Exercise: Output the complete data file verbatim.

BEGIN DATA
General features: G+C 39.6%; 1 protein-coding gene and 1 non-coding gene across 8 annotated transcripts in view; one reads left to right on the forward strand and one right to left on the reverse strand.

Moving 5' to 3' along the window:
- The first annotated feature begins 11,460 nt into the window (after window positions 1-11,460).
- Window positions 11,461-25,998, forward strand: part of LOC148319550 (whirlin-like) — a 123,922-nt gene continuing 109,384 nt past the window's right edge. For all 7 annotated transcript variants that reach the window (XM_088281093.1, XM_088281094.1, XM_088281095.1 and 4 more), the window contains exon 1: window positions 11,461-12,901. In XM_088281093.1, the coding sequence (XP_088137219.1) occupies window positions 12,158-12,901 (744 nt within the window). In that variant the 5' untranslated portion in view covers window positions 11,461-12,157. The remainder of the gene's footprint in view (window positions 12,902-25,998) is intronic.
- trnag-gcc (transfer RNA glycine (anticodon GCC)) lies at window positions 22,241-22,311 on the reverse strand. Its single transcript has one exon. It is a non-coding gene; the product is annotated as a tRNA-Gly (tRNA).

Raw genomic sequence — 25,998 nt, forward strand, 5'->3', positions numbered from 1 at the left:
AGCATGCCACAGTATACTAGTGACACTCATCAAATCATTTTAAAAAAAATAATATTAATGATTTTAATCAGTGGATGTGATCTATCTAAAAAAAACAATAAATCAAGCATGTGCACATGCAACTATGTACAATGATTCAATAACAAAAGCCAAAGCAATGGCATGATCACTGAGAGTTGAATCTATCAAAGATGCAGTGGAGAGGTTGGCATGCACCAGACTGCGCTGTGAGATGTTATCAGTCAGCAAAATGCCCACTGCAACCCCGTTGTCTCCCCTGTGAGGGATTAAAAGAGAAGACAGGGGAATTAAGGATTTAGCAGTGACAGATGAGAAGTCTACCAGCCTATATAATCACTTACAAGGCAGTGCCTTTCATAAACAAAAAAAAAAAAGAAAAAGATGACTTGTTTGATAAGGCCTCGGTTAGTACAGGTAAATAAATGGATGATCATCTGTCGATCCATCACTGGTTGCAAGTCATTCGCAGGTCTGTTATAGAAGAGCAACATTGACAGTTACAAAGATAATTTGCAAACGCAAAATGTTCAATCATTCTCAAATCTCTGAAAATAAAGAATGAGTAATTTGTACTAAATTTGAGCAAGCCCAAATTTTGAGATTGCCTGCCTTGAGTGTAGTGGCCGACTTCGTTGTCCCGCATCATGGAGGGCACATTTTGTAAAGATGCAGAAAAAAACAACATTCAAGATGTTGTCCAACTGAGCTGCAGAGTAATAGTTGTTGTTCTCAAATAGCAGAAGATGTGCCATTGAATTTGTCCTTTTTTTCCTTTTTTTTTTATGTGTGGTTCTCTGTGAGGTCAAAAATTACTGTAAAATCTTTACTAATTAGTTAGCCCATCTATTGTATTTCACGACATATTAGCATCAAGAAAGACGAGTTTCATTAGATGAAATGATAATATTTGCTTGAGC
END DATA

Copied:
General features: G+C 39.6%; 1 protein-coding gene and 1 non-coding gene across 8 annotated transcripts in view; one reads left to right on the forward strand and one right to left on the reverse strand.

Moving 5' to 3' along the window:
- The first annotated feature begins 11,460 nt into the window (after window positions 1-11,460).
- Window positions 11,461-25,998, forward strand: part of LOC148319550 (whirlin-like) — a 123,922-nt gene continuing 109,384 nt past the window's right edge. For all 7 annotated transcript variants that reach the window (XM_088281093.1, XM_088281094.1, XM_088281095.1 and 4 more), the window contains exon 1: window positions 11,461-12,901. In XM_088281093.1, the coding sequence (XP_088137219.1) occupies window positions 12,158-12,901 (744 nt within the window). In that variant the 5' untranslated portion in view covers window positions 11,461-12,157. The remainder of the gene's footprint in view (window positions 12,902-25,998) is intronic.
- trnag-gcc (transfer RNA glycine (anticodon GCC)) lies at window positions 22,241-22,311 on the reverse strand. Its single transcript has one exon. It is a non-coding gene; the product is annotated as a tRNA-Gly (tRNA).

Raw genomic sequence — 25,998 nt, forward strand, 5'->3', positions numbered from 1 at the left:
AGCATGCCACAGTATACTAGTGACACTCATCAAATCATTTTAAAAAAAATAATATTAATGATTTTAATCAGTGGATGTGATCTATCTAAAAAAAACAATAAATCAAGCATGTGCACATGCAACTATGTACAATGATTCAATAACAAAAGCCAAAGCAATGGCATGATCACTGAGAGTTGAATCTATCAAAGATGCAGTGGAGAGGTTGGCATGCACCAGACTGCGCTGTGAGATGTTATCAGTCAGCAAAATGCCCACTGCAACCCCGTTGTCTCCCCTGTGAGGGATTAAAAGAGAAGACAGGGGAATTAAGGATTTAGCAGTGACAGATGAGAAGTCTACCAGCCTATATAATCACTTACAAGGCAGTGCCTTTCATAAACAAAAAAAAAAAAGAAAAAGATGACTTGTTTGATAAGGCCTCGGTTAGTACAGGTAAATAAATGGATGATCATCTGTCGATCCATCACTGGTTGCAAGTCATTCGCAGGTCTGTTATAGAAGAGCAACATTGACAGTTACAAAGATAATTTGCAAACGCAAAATGTTCAATCATTCTCAAATCTCTGAAAATAAAGAATGAGTAATTTGTACTAAATTTGAGCAAGCCCAAATTTTGAGATTGCCTGCCTTGAGTGTAGTGGCCGACTTCGTTGTCCCGCATCATGGAGGGCACATTTTGTAAAGATGCAGAAAAAAACAACATTCAAGATGTTGTCCAACTGAGCTGCAGAGTAATAGTTGTTGTTCTCAAATAGCAGAAGATGTGCCATTGAATTTGTCCTTTTTTTCCTTTTTTTTTTATGTGTGGTTCTCTGTGAGGTCAAAAATTACTGTAAAATCTTTACTAATTAGTTAGCCCATCTATTGTATTTCACGACATATTAGCATCAAGAAAGACGAGTTTCATTAGATGAAATGATAATATTTGCTTGAGC